Apple's biggest reveals at WWDC 2019

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Apple's biggest reveals at WWDC 2019

Apple had both new software and hardware to show off during its WWDC 2019 keynote on Monday, including the surprise reveal of a new version of the Mac Pro desktop, which had gone years without a refresh.

The tech giant also debuted an iPad-specific operating system, dubbed iPadOS, alongside previews of iOS 13 and the next Mac operating system, macOS Catalina. Apple also unveiled a number of changes coming to iOS and macOS apps, including the phase-out of the iTunes app for Mac. The iOS 13 and macOS Catalina updates are coming in the fall, Apple said.

What follows are the nine biggest announcements from Apple's WWDC 2019 keynote.


iOS 13: Performance & dark mode

Apple's iOS devices will get a performance boost with iOS 13, the company announced at WWDC 2019. That will include 30-percent faster unlocking with Face ID, 50-percent smaller app downloads and 60-percent smaller app updates. Ultimately, users will enjoy 2X faster app launch speed in iOS 13, Apple said. Meanwhile, Apple is also now bringing its popular "dark mode" option from macOS over to iOS devices (pictured).


iOS 13: Privacy

Apple announced an expansion of its efforts around user privacy with new protections built into iOS 13. Users will only have to allow location sharing to an app on a one-time basis, and the app will be required to ask again if it wants further location information. For log-in to apps, Apple announced a new option called "Sign in with Apple" that is meant to take the place of logging in through social accounts such as Google or Facebook.

Sign in with Apple will enable iOS 13 users to log in by authenticating with Face ID without revealing any personal information, according to Apple. And for apps that require an email, users will be able to have a unique random address created for each app.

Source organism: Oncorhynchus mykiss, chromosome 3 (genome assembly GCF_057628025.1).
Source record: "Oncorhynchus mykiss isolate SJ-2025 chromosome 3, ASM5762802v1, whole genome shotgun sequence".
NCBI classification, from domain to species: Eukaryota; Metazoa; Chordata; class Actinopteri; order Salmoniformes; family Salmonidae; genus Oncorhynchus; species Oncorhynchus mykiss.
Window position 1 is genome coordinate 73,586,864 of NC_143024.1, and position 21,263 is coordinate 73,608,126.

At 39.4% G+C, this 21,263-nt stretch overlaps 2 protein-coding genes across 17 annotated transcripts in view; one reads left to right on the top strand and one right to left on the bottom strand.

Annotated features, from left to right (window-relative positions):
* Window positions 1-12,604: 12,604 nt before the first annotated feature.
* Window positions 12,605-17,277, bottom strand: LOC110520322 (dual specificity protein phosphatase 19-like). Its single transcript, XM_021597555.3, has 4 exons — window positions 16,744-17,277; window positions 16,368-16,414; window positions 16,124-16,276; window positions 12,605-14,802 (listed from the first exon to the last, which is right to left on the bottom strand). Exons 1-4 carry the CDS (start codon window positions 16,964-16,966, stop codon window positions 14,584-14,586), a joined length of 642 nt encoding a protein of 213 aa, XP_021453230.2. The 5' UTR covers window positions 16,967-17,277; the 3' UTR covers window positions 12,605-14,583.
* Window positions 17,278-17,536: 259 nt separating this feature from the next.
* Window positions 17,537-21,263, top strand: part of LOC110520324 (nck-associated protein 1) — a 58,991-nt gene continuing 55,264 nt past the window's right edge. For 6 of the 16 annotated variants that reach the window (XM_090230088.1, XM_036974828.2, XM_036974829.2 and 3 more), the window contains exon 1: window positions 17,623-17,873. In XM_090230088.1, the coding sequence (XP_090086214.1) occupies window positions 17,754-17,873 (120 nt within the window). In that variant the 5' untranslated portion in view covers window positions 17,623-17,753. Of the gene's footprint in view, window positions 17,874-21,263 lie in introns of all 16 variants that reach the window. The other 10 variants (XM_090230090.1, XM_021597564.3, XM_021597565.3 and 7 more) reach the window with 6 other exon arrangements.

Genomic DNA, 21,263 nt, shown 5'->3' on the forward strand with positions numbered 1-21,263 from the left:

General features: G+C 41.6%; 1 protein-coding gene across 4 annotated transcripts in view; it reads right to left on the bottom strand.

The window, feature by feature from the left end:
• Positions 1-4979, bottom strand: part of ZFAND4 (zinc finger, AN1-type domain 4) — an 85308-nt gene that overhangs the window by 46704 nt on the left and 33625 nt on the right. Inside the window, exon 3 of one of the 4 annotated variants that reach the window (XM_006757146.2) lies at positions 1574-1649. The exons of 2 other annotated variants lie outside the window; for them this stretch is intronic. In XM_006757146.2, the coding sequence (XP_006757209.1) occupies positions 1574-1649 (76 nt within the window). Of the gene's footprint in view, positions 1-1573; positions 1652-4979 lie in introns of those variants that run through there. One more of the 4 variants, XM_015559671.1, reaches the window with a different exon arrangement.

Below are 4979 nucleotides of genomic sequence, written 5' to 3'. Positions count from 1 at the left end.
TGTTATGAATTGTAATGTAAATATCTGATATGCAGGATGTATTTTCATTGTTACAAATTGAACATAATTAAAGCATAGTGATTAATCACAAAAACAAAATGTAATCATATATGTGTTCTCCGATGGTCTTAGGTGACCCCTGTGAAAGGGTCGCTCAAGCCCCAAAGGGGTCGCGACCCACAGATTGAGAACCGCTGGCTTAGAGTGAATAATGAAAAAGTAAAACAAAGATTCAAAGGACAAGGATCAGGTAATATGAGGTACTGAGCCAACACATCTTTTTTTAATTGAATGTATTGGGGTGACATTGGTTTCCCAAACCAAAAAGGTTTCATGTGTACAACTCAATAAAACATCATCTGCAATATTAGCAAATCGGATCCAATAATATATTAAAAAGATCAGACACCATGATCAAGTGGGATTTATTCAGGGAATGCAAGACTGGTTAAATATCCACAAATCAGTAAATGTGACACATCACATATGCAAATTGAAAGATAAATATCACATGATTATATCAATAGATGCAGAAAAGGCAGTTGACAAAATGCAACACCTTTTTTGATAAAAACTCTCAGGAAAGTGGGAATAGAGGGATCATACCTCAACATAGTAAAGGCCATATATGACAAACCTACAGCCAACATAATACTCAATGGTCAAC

iOS 13: App updates

Key updates to Apple's built-in apps in iOS 13 include an enhanced camera app with an additional portrait lighting option, dubbed "high key mono," which gives a monochrome look to photos. Portrait lighting also will offer the ability to "virtually" move the light closer or further from the photo subject in iOS 13. Added photo editing capabilities in the new version of iOS will include swiping to control effects application to photos, while many editing features are now being made available for video as well, such as rotating and adding filters.

Other app updates in iOS 13 will include a quick toolbar for adding details in the Reminders app; a "more natural" voice for Siri; and the Voice Control app for enhanced operation of devices by voice.



Apple announced that it's splitting off the iPad operating system from the iPhone, with the introduction of iPadOS. The operating system will be meant to take advantage of the larger form factor on the iPad in numerous ways, including with enhanced split-view multi-window capabilities—which can either put two windows from the same app side by side (such as within Notes or Microsoft Word) or put windows from different apps side by side.